academic party line. They respond accordingly: (1) "One opinion is as
good as another." (2) "A purchased term paper may be worth the money
and risk." The Web is filled with conflicting opinions and cheap term
Problem: in engineering and architecture, this outlook can lead to
THE POOL OF TALENT
Year by year, a third of the labor pool emerges with a college degree.
Most of these degrees are in the humanities and social sciences.
Meanwhile, China produces over 450,000 college graduates a year in
science and engineering - as many scientists and engineers as the
United States has, total. Then, next year, China will do it again.
There are teamwork issues here. There are also cultural mindsets. If I
were an American manufacturer, I would rather employ a team of
scientists and engineers that individually graduated from American
colleges and whose members are entrepreneurial. Progress in commercial
product development is not just a matter of individual competence in
surviving formal education, based mainly on skill in mathematics. But
as the comparative supply of such graduates shrinks in the United
States, and as the American tradition of entrepreneurship invades Asia
- as it is invading - there will come a time when wage competition
from Asia will undermine the competitive advantage enjoyed today by
teams of scientists in the United States. Even if companies develop
products here, they will have them produced off shore. Only the most
creative science grads will be amply rewarded here for product
development. Civil engineers - road-builders - will have an advantage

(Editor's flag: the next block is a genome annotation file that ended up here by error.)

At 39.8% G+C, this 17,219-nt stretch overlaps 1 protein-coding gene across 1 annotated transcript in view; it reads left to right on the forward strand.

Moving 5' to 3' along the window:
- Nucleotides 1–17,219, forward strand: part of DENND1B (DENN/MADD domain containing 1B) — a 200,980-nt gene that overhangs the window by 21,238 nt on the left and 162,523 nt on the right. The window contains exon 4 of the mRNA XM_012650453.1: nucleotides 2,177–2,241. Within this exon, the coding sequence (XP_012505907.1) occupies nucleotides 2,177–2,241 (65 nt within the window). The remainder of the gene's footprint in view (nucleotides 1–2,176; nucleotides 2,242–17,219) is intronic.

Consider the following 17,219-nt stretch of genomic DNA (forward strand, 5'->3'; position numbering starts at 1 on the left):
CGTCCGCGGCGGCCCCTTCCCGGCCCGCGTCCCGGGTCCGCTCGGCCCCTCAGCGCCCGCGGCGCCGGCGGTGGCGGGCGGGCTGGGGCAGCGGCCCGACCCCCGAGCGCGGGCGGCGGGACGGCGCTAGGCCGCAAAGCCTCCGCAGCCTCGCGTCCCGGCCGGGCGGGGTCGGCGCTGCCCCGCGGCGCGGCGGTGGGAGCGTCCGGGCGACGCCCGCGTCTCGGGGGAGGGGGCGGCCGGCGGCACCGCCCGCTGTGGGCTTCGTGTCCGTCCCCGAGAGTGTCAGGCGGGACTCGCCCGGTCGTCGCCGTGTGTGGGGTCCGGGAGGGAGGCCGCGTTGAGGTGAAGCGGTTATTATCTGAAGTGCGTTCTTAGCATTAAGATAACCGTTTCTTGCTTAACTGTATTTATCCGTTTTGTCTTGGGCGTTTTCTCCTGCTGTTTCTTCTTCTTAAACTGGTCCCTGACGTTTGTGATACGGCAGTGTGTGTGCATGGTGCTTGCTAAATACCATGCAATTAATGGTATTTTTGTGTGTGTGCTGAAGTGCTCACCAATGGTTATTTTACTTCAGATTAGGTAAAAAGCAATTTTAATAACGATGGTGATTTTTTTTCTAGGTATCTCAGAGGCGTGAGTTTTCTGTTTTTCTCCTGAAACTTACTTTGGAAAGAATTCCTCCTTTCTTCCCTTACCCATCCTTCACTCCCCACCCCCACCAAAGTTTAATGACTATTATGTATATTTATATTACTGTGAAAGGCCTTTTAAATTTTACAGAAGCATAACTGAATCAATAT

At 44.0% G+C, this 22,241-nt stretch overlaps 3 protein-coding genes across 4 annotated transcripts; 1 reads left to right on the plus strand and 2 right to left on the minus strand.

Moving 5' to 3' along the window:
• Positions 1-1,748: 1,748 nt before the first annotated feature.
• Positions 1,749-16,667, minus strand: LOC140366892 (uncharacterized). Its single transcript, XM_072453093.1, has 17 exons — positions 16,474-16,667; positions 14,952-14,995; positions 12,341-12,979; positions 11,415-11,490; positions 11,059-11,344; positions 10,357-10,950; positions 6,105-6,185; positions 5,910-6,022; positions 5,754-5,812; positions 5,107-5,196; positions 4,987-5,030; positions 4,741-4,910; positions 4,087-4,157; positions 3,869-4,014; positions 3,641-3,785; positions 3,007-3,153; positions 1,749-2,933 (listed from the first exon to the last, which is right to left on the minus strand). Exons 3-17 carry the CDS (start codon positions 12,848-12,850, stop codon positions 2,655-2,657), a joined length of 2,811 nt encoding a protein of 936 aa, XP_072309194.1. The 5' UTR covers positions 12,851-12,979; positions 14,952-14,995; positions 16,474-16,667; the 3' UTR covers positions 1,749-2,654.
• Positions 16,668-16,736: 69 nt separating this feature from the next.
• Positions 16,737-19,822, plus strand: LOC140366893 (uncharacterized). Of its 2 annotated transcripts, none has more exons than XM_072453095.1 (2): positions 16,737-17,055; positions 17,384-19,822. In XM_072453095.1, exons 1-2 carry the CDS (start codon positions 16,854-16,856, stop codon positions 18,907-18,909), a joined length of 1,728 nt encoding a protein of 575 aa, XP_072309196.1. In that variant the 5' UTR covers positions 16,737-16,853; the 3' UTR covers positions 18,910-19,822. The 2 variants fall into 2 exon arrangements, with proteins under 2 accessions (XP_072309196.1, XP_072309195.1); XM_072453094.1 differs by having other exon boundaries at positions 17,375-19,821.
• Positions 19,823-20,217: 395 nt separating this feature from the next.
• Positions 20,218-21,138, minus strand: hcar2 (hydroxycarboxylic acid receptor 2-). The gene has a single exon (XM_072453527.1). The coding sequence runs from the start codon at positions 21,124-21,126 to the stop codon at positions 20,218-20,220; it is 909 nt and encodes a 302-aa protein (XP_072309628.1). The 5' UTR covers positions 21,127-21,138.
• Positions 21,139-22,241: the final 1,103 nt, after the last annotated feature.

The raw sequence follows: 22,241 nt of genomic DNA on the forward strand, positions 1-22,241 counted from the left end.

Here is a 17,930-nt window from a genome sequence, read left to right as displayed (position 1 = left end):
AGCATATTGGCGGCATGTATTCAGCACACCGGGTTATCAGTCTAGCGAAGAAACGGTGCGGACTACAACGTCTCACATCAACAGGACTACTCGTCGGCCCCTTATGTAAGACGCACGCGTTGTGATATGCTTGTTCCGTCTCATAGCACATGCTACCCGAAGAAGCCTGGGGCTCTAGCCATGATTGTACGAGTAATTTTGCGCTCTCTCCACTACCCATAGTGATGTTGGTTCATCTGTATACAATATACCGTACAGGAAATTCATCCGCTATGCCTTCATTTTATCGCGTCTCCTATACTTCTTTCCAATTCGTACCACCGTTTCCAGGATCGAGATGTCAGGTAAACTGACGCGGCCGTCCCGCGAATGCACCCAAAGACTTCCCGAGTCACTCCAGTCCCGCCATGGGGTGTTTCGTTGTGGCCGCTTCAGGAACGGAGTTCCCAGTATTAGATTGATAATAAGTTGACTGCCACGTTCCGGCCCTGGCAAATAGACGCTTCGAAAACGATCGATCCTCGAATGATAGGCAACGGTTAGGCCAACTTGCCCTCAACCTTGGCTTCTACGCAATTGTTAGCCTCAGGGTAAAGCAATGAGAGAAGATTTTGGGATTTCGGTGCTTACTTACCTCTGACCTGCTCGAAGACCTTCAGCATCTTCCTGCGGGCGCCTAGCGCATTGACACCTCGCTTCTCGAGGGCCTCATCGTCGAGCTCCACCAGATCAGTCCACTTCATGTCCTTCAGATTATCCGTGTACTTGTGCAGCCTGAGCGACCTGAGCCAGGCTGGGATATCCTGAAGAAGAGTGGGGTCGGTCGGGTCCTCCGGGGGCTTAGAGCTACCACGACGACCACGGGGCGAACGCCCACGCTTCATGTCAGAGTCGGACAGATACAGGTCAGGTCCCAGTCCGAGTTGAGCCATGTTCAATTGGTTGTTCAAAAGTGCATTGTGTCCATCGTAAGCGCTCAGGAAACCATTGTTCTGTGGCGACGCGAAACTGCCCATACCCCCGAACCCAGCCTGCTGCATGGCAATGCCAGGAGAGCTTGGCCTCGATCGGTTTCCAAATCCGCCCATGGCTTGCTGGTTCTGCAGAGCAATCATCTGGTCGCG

based on geography. Electrical engineers wont.
Until the year 2001, Asia sent its best graduate students to study in
the United States. The post 9/11 tightening of immigration standards
(not on the border with Mexico, of course), coupled with the new
prestige of Asian technical training, has reduced the percentage
of foreign graduate students in American universities. This has never
happened before in the post World War II era.
Mainstream media are losing to upstream media. This is eroding
consensus among readers and TV viewers. Cable and satellite TV are
undermining the networks. The Web is undermining the newspapers.
Narrowcasting is undermining broadcasting. Home schools are
undermining the tax-funded schools, though only at the fringes. Only
the colleges seem immune, where government control is greatest. But
they are becoming a laughingstock, even though parents still shell out
far more than they need to (at least three times more) by sending
their children off to college. Parents who know the system can get
their kids through school for under $15,000 - maybe as little as
$10,000 - which means that the kids can pay for their college
educations by working part-time. The Establishment is on the defensive
even in the halls of ivy.
This is becoming clear: price competition is now unstoppable. If you
are not in a position to sell something cheaper, you are in big
trouble. This fact is killing the mainstream media, which lost its
ability to compete after 80 years of government regulation and
protection. It is going to kill every other cozy little arrangement
with the state.
Sell services, not stuff. Sell services locally, where Chinese college
graduates cannot compete. Sell information, where Chinese college
graduates cannot compete . . . and not many American college graduates
This is the era in which everything mainstream is hitting the rapids.
The mainstreamers thought they were cruising up a lazy river. They
"Whats that noise?"
Gary North is the author of Mises on Money.
Visit http://www.freebooks.com. He is also the author of a free
multi-volume series, An Economic Commentary on the Bible.
Gary North Archives
13. mailto:gary at kbot.com
More information about the paleopsych